Atticus Finch, a man of special talents with a gifted mind beyond his time. He takes pride in his last name, and holds his head high about being a slow-fused, altruistic man. He genuinely cares about his children and goes about raising them in a more unorthodox way in the times of this novel; he almost treats his children more as an equal than as their commander. This seems to stick, and the morals Atticus had can be seen in the young eyes of Jem and Scout. In the beginning of the novel Scout is portrayed as hotheaded and wants to fight every person who talks a little bit of slander, or looks at her unfavorably. Atticus sits scout down and says that she doesn’t need fists and violence to prove a point but instead to fight with her head, and she is very capable of proving better points with her words. Scout truly saw the point Atticus made and the reason behind why he said in, and from there on when Scout got angry she would clench her fists, say nothing, and just let it go. Atticus was a fair man with more courage than anybody else in his town even though most of his town mistook his courage for stupidity. He was given a case to defend a African-American male, which in those times had a near 100% conviction rate no matter how innocent they could seem. Most lawyers wouldn’t even think twice about trying, however Atticus said “This case, Tom Robinson’s case, is something that goes to the essence of a man’s conscience- Scout, I couldn’t go to church and worship God if I didn’t try to help that man.” Atticus looks beyond the colour of somebodies skin and sees that everybody is capable of doing the same things; everybody’s brain can work the same, so there shouldn’t be a single reason why an innocent man should be executed for a crime he obviously didn’t commit. I believe that if everybody had been taught the same lesson Atticus taught Scout, “If you can learn a simple trick, Scout, you’ll get along a lot better with all kinds of folks. You never really understand a person until you consider things from his point of view … until you climb into his skin and walk around in it.” Countless lives would’ve been saved over the course of human history, and working together instead of against each other we would’ve achieved greater things by now.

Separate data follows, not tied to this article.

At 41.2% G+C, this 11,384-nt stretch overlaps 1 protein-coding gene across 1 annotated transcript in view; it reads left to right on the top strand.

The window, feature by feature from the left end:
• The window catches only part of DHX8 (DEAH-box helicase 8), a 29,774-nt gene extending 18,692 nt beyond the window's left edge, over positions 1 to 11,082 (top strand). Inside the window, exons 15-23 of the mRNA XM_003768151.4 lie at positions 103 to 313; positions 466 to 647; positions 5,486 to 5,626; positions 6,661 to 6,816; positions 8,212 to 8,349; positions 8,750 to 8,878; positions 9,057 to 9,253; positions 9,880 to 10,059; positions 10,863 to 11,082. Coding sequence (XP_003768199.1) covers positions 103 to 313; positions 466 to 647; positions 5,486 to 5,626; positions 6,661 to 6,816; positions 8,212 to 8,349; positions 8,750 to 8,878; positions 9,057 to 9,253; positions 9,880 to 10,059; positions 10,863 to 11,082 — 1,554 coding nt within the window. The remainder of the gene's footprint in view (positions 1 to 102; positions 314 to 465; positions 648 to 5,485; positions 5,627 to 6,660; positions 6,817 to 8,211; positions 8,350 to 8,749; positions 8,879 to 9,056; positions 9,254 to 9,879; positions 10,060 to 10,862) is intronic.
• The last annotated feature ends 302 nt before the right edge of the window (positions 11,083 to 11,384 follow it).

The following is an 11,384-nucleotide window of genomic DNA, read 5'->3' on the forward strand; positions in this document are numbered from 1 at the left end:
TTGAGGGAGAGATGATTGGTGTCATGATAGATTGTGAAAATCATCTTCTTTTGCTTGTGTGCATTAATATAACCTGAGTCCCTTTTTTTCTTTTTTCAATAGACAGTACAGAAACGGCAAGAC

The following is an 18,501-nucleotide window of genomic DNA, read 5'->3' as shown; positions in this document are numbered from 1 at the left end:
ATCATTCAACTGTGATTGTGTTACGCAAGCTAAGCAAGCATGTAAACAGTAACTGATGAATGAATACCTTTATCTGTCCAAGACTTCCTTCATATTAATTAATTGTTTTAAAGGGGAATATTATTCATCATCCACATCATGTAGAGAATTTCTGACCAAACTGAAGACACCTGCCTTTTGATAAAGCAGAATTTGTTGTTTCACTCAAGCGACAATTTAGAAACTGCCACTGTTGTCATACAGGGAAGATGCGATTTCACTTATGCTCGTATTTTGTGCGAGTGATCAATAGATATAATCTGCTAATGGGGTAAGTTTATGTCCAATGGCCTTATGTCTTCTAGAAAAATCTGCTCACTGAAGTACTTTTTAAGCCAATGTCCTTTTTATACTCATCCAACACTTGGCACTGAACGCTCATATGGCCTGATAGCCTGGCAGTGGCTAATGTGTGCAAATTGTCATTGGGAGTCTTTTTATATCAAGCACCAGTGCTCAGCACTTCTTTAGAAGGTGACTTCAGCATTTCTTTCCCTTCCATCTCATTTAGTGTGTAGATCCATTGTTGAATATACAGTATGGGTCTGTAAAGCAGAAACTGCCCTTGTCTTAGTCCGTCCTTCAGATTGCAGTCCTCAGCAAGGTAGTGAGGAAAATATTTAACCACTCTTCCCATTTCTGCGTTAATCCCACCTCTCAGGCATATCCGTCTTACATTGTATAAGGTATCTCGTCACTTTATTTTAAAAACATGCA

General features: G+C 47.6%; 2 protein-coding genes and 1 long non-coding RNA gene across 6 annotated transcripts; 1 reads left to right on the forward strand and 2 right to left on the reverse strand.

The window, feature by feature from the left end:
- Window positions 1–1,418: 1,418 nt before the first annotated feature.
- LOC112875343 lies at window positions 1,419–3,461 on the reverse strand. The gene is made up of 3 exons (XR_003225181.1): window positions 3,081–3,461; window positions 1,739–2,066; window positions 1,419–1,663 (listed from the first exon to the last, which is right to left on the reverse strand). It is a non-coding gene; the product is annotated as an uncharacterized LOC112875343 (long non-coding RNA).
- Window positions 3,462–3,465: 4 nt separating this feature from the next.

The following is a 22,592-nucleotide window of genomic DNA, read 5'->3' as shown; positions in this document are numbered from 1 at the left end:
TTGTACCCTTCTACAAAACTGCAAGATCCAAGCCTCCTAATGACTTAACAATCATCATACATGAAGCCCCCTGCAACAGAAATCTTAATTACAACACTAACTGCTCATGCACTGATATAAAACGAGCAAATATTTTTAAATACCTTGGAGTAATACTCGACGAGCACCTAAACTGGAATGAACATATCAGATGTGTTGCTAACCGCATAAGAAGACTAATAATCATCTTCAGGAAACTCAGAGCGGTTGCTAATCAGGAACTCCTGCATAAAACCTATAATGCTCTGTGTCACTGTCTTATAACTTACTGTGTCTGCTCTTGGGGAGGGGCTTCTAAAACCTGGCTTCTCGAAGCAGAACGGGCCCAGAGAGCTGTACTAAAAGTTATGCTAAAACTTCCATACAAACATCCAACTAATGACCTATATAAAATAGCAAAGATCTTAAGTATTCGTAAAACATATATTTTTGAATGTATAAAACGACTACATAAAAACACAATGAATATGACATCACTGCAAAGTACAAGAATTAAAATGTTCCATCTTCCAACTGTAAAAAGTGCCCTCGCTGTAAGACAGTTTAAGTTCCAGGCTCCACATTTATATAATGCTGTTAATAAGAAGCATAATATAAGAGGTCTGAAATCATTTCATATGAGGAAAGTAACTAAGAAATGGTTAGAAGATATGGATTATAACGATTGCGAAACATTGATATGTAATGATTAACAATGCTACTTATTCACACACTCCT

To reiterate how noble and fair of a man Atticus Finch is, you can look at his polar opposite, and enemy in trial, Mr. Bob Ewell. Ewell took Mr. Tom Robinson to court on the account of rape and had nothing more to prosecute this man other than the fact that he was a black man, and it’s only in his nature to do so. However when you compare Tom and Mr. Ewell you can see that Tom helped Mayella Ewell out of the goodness of his heart and not for his own gain, he even turned down the offer of money. On the other hand Bob Ewell crosses everyone he knows, spending his welfare checks for his family mainly on alcohol, and he has a well-known reputation of being a less favourable member of this community. Bob Ewell even attacks the defendant’s lawyer, Atticus, after the trial for defending Tom, even though that’s exactly what his occupation is meant to do. When Bob couldn’t faze Atticus his scumbag head came up with the idea to attempt to kill his children. It is truly no surprise that when Bob was slain no one really cared, and chose to make a no case of culpable homicide and wrote it off as an ‘accident’. All in all the difference between Atticus and Bob is black and white, and what makes Atticus a respectable gentleman is accepting both the blacks and the whites.